Wednesday, 17 August 2011

The old cons are the best even in cyberspace

Some say that the old jokes are the best that fits nicely with the old con tricks being the best.
Here we are in 2011 some 20+ years after the first advice in 1987 that email attachments are dangerous seeing a huge rise in the volume of dangerous email attachments.

Come on people get your Norton installed, raise the trust barrier and kick this shit to the kerb. Just how dumb is anyone to fall for this one .... ?



Monday, 15 August 2011

PC world - Just don't

I broke one of my technology rules over the weekend and as usual regretted it almost immediately. That rule being "Don't buy anything at PC World". The store is no more a specialist store than Dixons and Curries. All those store are just "Pile it hight and sell it cheap." box shifting business models. That model can be ok if you see exactly what your after and know what you want to pay. For anything else there are better choices and better quality products at specialist stores.

These big box shifters buy in bulk with tight profit margins and rely on a huge choice to befuddle most consumers into buying something. Quality is a statistical exercise and service just a revenue opportunity.

This time I was browsing and liked the look of a Microsoft ARC slim small keyboard At 1p under £50 it did seem a bit spendy. I got the last one and off I went. Doh ! when home I realized I had fallen for the old the last box is empty because that's the box for the demo item trick.

Worked out ok in the end as with the prospect of having to go back to the store anyway, I checked on Amazon and found same item in the marketplace. Available from stock and only £30. Back to the store for a refund.

So don't buy at PC World because
1) You won't really get what you want,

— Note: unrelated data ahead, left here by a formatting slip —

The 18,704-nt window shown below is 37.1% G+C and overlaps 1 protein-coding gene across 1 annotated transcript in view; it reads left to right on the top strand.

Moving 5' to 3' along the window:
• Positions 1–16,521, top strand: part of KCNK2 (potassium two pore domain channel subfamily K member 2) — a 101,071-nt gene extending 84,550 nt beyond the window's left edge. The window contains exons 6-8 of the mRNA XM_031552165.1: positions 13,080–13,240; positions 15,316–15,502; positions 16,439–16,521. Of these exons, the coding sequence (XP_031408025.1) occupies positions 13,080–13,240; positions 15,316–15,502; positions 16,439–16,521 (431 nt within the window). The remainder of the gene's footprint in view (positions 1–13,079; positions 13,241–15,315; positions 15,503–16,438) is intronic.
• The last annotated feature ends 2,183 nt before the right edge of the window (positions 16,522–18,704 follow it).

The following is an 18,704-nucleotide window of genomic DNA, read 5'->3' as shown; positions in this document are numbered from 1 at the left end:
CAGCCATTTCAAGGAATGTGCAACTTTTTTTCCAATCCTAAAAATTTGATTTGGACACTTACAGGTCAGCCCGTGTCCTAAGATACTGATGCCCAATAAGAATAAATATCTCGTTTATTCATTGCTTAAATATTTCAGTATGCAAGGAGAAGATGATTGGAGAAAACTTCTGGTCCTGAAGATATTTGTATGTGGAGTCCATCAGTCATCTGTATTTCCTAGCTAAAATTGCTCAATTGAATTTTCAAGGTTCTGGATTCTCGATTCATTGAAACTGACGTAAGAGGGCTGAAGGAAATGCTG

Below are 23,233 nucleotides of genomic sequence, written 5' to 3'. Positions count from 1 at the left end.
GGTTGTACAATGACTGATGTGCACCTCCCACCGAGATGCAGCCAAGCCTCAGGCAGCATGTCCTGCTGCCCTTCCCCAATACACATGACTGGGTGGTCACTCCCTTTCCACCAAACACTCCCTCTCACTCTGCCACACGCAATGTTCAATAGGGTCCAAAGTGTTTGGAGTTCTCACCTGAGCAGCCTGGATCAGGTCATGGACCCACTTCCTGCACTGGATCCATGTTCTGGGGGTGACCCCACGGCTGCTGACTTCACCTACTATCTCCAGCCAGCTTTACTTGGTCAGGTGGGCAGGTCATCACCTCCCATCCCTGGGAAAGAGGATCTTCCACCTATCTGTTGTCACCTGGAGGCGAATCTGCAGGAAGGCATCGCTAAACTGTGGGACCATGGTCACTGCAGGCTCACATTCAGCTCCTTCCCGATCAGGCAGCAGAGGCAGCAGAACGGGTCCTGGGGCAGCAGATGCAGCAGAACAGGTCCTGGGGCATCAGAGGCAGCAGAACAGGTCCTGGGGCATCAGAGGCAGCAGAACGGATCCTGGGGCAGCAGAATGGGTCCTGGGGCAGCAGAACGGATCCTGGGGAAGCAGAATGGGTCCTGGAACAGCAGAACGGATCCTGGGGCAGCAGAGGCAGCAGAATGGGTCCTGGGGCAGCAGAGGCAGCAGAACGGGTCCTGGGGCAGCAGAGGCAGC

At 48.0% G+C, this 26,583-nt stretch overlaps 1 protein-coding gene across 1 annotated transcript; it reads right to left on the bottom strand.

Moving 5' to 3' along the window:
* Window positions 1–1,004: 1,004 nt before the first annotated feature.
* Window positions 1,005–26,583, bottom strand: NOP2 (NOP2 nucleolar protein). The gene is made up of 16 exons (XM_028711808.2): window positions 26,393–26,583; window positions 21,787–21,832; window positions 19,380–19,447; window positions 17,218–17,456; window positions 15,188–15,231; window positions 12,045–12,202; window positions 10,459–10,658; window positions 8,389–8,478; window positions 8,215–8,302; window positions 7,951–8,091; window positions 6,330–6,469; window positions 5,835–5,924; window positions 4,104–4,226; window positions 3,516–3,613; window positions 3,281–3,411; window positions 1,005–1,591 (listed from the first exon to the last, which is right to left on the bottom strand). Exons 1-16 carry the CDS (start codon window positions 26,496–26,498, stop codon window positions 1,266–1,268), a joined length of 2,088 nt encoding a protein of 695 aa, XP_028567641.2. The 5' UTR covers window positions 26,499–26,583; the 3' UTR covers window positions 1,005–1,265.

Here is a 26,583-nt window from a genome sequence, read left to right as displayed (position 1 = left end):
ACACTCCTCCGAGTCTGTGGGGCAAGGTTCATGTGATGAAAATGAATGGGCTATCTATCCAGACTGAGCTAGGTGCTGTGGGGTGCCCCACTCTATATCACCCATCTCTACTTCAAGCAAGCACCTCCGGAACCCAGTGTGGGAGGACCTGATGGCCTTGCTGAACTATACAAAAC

2) It will cost more than is available elsewhere.

An alternative and good computer tech store is Novatech. Helpful assistants and a good spread of economical to top end computer kit.

Wednesday, 10 August 2011

Sailing to Byzantium, Robert Silverberg

Wow - a great read. Medium length stories that demo Mr. Silverberg awesome talent.

BA lost bag phone madness

Here is a bit of a communication failure that really just fits the process. I flew back from Ankara via Dusseldorf yesterday and arrived safely. My single checked bag however has yet to arrive.

Waiting by the carousel as all the other bags squeaked round is a rather lonely experience but near to hand was the "Arrivals service team". I had the sticky baggage tag issued in Ankara that has the original and connecting flight details listed. The clerk cheerfully took down a few details and issued a lost bag receipt and uploaded a few details to the World tracer lost baggage tracking service.

The receipt had a URL for an online tracking web page for the baggage search process that showed the details I had submitted. Unfortunately the on-line version showed an incorrect baggage tag number, the last digit being one out. Such a flaw in the data was bound to fail the whole tracking service so I decided to call and correct the number.

Calling the Local Baggage Tracing office on the number listed on the receipt started a merry phone trail.
Calling 0800 408 1100 - gave the message "This number is no longer in service please redial another number."
Calling that number 0800 727800 - gave the message "This number is no longer in service please redial another number."
Calling that number 0844 493 0787 - gave a two level phone tree resulting in the message "Please call 0844 493 0785."
Calling that number eventually gave a vaguely helpful baggage tracing person. After updating the Baggage tag number to the correct value a search revealed that bag was likely to be still in Ankara. "A message will be sent and the bag hopefully delivered back to you." was the update. We will see how that turns out. Such a phone bounce around makes me think of an organisation held together with sticky tape and string. I hope that the planes are better maintained than this business processes.

The IATA travellers faq as some useful information on lost baggage and its retrieval. Including the faq that "globally 98.2% of all baggage travels with the passenger as planned" That works out at about 5 bags a plane going missing.

One item in the bag that I will be sad to loose was my trip reading Time Restored - The Harrison timekeepers and R.T. Gould, the man who knew (almost) everything" by Jonathan Betts. This excellent biography of the restorer of the first experimental Marine chronometers follows it's subject through the interesting parts of his life. Staring with a brief naval career, an ugly divorce, through the intense restoration work and on to radio celebrity status. An intriguing life from the last century of a fragile genius who first restored the important Harrison "longitude" clocks.

As for that festering bag of washing with the book - if they don't get that bag back to me soon I am sure it will be declared a Bio-hazard and humanly destroyed.